Being retired, I find myself with more time on my hands and a desire to do more research for our ancestors in our large family. I felt the need to carry on the works of an aunt, Mary Hester Enlow McCubbin memorial # 70405630, who started her journey nearly 60 years ago. I have followed the paths she marked and hope to contribute and complete our family history for my family, siblings, and cousins. Her work was done by foot, tracing our ancestors through family records, court records, census and tax records and other descendants of our lines. I hope to complete what she started so many years ago and find our ancestors, many of which, I never knew; tell their story and leave their footprints for my children and grandchildren to follow.
My journey started in 1980 after the death of my grandmother who helped me by providing names and dates of family members to create my starting point. Back then, the internet was in infancy and not much was available online, so I took the documents left to me to sort through and begin my journey. Today, we've come a long way, and I am proud to be among other genealogist who love to tell the stories of the pioneers in our and others' family history.
Now, I find myself searching, matching and sorting through thousands of records, old publications, old family pictures and notes putting life into the faded, torn and tattered pages of my aunts research. I know my mom and my aunt smile upon me knowing I took the challenge to carry on her work.
I ran across an article which says so much for what we do and I will share, in part with you:
"In each family there is one who seems called to find the ancestors. To put flesh on their bones and make them live again. To tell the family story and to feel that somehow they know and approve. Doing genealogy is not a cold gathering of facts but, instead, breathing life into all who have gone before. We are the story tellers of the tribe. All tribes have one. We have been called, as it were, by our genes. Those who have gone before cry out to us: Tell our story. So, we do. In finding them, we somehow find ourselves." by Della M. Cummings Wright; Rewritten by her granddaughter Dell Jo Ann McGinnis Johnson; Edited and Reworded by Tom Dunn, 1943."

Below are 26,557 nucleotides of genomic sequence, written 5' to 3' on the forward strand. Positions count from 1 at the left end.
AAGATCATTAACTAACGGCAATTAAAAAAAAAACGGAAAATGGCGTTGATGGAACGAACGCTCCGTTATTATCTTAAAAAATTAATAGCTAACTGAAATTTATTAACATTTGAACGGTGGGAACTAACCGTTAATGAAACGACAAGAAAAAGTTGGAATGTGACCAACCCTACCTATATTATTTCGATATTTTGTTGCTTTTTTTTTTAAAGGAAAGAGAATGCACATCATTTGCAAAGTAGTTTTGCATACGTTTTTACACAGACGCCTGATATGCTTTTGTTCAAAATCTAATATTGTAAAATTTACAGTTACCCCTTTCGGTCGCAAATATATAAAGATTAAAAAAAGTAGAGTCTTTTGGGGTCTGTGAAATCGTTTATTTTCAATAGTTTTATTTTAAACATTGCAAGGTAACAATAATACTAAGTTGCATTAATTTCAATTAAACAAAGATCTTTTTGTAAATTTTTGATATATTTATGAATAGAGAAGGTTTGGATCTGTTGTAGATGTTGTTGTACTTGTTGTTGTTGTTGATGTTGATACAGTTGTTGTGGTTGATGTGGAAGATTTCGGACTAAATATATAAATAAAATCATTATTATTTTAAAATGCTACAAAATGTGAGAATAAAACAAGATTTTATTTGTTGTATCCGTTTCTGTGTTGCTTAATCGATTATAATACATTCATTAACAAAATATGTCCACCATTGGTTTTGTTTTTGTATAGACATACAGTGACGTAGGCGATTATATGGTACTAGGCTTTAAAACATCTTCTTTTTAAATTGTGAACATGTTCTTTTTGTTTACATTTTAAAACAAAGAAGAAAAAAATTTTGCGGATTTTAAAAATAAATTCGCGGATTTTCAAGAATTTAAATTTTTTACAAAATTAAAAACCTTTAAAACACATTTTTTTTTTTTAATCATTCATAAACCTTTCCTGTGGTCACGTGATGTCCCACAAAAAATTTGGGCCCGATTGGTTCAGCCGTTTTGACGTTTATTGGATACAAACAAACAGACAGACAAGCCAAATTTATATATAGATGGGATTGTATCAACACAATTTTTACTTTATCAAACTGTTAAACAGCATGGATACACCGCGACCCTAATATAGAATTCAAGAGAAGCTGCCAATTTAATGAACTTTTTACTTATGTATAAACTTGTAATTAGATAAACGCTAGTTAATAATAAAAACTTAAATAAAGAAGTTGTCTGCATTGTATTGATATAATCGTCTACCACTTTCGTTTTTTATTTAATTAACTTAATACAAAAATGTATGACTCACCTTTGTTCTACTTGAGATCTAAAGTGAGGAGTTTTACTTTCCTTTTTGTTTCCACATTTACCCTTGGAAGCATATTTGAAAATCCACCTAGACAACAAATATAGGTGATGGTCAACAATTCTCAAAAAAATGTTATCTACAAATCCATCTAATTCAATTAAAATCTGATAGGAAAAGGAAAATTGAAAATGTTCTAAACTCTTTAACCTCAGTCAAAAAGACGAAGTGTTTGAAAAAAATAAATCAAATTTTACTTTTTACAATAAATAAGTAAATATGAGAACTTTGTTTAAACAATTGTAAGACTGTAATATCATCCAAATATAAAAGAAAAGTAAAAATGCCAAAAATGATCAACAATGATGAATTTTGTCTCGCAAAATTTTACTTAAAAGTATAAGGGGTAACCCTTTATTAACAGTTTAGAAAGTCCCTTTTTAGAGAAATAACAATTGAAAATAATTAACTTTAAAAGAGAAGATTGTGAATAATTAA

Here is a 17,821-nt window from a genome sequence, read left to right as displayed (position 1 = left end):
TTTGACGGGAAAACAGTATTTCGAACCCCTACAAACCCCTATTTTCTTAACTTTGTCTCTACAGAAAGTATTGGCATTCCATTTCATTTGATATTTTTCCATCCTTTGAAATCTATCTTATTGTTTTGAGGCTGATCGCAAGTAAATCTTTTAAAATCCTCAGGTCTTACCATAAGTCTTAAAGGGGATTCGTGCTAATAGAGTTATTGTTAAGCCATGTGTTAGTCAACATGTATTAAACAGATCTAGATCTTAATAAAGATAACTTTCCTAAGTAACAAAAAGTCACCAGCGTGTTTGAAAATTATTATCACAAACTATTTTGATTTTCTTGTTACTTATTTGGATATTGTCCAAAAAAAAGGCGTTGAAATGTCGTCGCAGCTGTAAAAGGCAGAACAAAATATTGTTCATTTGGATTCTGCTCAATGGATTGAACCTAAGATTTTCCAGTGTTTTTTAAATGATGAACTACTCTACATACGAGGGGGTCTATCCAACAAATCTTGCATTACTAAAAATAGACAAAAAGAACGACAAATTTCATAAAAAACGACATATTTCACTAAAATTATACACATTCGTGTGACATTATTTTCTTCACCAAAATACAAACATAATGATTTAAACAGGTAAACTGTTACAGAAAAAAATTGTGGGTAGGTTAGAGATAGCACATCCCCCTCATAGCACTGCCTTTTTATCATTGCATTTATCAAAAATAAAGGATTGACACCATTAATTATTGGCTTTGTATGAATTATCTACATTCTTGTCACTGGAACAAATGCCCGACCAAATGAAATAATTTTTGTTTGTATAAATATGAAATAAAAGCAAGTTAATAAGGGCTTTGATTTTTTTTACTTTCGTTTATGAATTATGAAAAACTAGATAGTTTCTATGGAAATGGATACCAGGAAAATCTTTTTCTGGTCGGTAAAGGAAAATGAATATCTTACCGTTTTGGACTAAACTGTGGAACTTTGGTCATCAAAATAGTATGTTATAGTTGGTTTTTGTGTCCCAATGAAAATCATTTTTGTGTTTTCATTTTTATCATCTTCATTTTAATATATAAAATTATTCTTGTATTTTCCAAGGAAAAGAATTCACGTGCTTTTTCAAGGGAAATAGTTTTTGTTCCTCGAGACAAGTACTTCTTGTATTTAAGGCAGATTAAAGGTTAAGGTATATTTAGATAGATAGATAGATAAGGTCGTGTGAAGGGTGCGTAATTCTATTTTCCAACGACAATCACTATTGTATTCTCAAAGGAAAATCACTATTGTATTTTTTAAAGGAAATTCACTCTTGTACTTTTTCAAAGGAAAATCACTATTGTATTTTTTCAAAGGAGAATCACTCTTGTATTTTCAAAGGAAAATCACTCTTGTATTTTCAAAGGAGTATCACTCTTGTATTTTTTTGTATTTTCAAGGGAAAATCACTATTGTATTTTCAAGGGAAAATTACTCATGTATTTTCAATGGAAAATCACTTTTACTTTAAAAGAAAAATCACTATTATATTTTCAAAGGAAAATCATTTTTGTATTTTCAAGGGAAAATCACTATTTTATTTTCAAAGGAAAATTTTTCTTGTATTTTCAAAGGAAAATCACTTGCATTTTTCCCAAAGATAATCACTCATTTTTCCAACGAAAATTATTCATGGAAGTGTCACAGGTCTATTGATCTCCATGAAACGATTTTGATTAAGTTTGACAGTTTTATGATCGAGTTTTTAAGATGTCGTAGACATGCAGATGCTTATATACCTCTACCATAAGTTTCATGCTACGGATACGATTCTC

I enjoy what I do. I have moments of excitement paired with moments of silence and sorrow, but my quest is to continue my journey, and complete my task of love.
I was born in Bardstown, Nelson County, Kentucky; returned to my birthplace in 1996 until 2011 then moved back to Louisville after 17 years in Bardstown. I have personally transcribed all the burials at First Cedar Creek Baptist Church Cemetery in Bardstown, Nelson County, Kentucky and have provided pictures of headstones where none were present before. This information has been uploaded on Find-A-Grave to be shared with other families, researchers, and genealogist. I am still a member of the church as were many of my ancestors and have served on the Cemetery Committee as well as several other positions with the church. I will try to keep this cemetery updated along with photos of monuments as they are placed.
Names in my research which are significant to me are: BARNES, BRUCE, ENLOW, GREENWELL, KENDALL, LARUE, SWANGO, WATSON, and WRIGHT.
Thanks for stopping by, and thank you for using Find-A-Grave, the first Memorial site online.
Last but not least, if any memorial I have uploaded is a direct relative, and not a direct relationship of mine, I would be happy to transfer the memorial to you for management; following the guidelines of Find A Grave. Just contact me through the Edit tab on the memorial and I will be happy to transfer.
If you'd like a copy of a picture I have posted to a memorial, simply copy and paste. I ask only that you give me credit for the photo/s...Virginia 'Ginni' Wright # 47274024 at Find-A-Grave has given me permission to use this photo in my family tree.
Have a wonderful day, and enjoy your journey! There's still so much to uncover and explore.